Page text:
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I know people do renovations or remodel to meet their needs on Fiberglass trailers.I had considered buying a new Escape carcus,leaving the interior out and having it finished by someone else. Escape would not sell it to me that way which I can understand.I am not big on remodeling myself but I was thinking that maybe a person could buy a used unit and have it retrofited for my needs as long as the bones were strong.Or possibly buying an older unit that was built well but not used a lot.In demand I would think but maybe not ?Not really sure?
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Old 08-29-2018, 10:34 PM   #10
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I was wrong . Glenn is still up and at-tum. Glad you are still with us!
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Old 08-29-2018, 10:40 PM   #11
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Glenn,
I am old but I can sure focus much better now.Thanks for the help!
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Old 08-29-2018, 10:44 PM   #12
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For those back east or older folks I know you will be sorry you went to bed so early!
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Old 08-29-2018, 11:56 PM   #13
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Originally Posted by Montana Brad View Post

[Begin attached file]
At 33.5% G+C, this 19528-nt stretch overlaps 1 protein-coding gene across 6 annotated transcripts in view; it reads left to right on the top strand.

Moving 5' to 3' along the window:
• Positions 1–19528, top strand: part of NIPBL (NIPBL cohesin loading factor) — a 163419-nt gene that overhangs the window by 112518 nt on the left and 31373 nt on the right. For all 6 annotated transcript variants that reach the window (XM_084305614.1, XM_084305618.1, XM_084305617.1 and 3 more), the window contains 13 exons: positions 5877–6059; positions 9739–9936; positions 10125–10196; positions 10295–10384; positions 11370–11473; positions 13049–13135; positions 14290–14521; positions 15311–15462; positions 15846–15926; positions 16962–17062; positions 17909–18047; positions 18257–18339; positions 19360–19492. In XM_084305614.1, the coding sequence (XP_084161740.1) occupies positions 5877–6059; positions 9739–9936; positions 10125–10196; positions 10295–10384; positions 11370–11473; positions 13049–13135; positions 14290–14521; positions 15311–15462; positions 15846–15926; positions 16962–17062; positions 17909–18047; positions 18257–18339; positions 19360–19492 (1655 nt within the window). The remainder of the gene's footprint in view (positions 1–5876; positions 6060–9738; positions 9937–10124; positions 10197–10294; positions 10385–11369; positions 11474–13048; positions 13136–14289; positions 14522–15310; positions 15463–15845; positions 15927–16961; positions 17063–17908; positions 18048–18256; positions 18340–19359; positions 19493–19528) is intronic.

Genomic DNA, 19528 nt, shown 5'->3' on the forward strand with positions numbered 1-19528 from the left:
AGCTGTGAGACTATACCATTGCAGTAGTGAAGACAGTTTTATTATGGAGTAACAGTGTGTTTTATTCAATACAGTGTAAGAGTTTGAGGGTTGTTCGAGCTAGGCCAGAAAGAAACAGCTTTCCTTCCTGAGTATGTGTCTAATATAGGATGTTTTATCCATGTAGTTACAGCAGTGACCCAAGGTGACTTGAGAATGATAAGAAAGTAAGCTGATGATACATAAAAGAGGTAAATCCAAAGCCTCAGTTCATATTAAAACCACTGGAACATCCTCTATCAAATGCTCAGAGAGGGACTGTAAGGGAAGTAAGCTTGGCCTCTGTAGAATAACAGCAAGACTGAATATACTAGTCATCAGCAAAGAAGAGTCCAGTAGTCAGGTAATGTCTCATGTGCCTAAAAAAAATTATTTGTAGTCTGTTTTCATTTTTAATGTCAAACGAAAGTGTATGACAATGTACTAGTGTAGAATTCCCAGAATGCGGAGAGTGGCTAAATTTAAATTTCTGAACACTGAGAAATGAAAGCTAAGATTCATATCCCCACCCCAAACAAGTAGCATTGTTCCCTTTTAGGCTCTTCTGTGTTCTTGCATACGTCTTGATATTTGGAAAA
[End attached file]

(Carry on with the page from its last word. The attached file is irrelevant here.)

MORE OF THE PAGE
I had considered buying a new Escape carcus,leaving the interior out and having it finished by someone else. Escape would not sell it to me that way which I can understand.I am not big on remodeling myself but I was thinking that maybe a person could buy a used unit and have it retrofited for my needs as long as the bones were strong.
Scamp used to sell bare shells, might still. You could always go check out a Prevost for interior fit and finish ideas.
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Old 08-30-2018, 05:48 AM   #14
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Even if one comes to no solid conclusions it is still an interesting discussion, and discussion is what this forum does. I know there there were a few "fit and finish" type issues with my 2015, as well as a few usability problems. In discussions, some people were surprised about this when comparing it to their older model. And there are a number of posts on this forum about the possible decline in quality at specific manufactures vs the industry at large.